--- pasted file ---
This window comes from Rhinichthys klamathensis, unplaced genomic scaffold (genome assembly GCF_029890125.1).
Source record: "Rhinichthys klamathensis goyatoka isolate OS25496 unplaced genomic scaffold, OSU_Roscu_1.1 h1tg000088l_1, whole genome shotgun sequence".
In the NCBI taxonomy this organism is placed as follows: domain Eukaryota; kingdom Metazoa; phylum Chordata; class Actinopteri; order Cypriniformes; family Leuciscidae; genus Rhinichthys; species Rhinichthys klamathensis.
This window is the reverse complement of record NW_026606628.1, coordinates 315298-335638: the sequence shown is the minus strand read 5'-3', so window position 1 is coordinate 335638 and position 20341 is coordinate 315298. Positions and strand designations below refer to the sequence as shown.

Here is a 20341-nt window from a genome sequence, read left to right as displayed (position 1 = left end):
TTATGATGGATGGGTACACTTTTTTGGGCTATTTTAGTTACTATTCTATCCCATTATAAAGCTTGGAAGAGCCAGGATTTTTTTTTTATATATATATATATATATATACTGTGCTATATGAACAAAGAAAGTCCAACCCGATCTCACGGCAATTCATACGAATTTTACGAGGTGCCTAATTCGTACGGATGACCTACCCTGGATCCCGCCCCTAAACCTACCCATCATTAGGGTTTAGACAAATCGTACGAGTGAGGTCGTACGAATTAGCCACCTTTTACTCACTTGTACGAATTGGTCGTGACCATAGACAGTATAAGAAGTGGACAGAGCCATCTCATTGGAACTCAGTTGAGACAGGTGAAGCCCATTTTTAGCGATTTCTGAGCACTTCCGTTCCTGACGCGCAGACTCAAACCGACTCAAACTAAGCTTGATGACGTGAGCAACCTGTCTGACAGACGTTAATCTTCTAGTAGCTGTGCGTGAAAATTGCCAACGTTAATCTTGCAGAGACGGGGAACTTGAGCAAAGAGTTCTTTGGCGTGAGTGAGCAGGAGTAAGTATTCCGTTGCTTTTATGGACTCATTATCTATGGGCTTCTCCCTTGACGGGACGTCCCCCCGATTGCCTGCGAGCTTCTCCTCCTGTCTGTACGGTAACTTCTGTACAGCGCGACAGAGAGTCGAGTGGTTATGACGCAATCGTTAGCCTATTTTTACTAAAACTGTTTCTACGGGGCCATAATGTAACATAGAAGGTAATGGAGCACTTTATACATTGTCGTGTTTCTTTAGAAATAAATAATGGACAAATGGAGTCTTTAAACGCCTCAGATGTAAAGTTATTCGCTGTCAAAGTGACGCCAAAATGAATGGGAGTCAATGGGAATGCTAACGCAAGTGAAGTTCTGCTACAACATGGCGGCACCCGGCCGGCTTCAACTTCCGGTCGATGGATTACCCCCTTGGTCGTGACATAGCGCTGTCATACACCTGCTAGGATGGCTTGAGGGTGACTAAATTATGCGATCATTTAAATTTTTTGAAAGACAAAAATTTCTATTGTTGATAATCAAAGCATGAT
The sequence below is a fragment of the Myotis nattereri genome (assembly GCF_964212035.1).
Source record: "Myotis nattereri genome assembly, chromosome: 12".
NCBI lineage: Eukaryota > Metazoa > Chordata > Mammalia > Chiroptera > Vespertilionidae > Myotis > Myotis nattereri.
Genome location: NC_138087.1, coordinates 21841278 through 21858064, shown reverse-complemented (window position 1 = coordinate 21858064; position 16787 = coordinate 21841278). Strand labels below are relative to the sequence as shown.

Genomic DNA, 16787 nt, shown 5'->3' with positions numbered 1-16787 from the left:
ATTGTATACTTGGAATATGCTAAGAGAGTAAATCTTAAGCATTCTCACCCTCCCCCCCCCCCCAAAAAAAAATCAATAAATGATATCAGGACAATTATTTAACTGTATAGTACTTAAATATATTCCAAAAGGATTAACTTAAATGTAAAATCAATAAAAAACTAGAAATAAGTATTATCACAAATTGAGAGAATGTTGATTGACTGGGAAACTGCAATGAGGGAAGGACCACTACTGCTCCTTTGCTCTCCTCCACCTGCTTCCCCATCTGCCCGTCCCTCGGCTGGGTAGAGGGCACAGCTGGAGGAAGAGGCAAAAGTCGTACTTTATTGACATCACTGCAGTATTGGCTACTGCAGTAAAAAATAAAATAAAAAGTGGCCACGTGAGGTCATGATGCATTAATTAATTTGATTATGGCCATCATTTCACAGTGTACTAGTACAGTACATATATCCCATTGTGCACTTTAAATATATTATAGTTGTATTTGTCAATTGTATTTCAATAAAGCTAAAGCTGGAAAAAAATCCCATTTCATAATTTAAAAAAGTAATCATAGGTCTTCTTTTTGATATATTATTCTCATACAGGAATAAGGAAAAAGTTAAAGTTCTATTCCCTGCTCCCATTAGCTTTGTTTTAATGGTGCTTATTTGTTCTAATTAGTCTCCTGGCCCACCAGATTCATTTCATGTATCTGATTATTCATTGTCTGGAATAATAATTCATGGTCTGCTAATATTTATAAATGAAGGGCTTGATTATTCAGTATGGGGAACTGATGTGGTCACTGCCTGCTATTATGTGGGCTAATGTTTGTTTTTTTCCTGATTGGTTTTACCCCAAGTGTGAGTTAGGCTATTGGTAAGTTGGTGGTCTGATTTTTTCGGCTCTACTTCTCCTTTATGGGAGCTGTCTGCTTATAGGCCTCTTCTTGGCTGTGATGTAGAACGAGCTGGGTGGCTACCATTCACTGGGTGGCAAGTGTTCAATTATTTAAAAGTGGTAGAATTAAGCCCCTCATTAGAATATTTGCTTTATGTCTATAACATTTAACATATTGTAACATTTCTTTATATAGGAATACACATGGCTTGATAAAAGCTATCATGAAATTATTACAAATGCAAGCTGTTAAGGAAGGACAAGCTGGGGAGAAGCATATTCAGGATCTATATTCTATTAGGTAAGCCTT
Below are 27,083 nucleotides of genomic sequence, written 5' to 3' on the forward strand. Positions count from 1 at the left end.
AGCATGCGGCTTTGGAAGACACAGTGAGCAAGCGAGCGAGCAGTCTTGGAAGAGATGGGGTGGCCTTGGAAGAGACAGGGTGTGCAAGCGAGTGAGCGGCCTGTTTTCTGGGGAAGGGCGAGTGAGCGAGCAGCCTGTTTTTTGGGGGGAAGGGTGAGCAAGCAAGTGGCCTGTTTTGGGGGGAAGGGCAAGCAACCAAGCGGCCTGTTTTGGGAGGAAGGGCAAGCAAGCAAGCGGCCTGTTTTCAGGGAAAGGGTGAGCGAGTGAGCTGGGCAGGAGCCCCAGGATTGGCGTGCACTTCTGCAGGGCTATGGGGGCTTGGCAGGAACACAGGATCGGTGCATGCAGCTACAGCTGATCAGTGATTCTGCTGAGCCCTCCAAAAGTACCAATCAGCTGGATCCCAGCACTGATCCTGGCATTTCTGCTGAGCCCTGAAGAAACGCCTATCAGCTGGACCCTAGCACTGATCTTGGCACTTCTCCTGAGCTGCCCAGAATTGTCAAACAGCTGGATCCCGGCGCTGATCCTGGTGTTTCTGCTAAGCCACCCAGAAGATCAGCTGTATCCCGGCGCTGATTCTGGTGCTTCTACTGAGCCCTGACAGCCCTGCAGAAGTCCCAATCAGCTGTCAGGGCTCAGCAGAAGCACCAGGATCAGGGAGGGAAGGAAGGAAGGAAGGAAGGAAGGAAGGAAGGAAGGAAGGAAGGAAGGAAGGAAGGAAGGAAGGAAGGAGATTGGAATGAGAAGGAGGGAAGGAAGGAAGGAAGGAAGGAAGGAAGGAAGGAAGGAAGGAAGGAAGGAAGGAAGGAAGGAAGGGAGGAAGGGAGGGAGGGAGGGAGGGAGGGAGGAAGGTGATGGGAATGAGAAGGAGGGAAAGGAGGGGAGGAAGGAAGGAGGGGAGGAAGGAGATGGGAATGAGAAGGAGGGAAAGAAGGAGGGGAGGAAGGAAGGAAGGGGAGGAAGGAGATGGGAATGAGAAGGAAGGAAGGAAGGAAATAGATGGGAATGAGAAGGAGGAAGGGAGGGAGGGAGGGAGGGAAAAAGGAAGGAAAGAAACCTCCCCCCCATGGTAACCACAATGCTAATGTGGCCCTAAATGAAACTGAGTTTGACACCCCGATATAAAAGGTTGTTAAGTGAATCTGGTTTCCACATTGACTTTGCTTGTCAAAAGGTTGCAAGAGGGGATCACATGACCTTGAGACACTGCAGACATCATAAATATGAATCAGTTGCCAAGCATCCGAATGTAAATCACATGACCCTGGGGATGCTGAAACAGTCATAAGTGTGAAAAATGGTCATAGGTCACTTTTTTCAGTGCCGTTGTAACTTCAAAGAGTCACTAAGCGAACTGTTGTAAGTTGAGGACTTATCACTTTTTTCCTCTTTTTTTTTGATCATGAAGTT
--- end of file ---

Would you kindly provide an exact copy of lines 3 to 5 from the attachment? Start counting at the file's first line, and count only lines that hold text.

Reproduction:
In the NCBI taxonomy this organism is placed as follows: domain Eukaryota; kingdom Metazoa; phylum Chordata; class Actinopteri; order Cypriniformes; family Leuciscidae; genus Rhinichthys; species Rhinichthys klamathensis.
This window is the reverse complement of record NW_026606628.1, coordinates 315298-335638: the sequence shown is the minus strand read 5'-3', so window position 1 is coordinate 335638 and position 20341 is coordinate 315298. Positions and strand designations below refer to the sequence as shown.

Here is a 20341-nt window from a genome sequence, read left to right as displayed (position 1 = left end):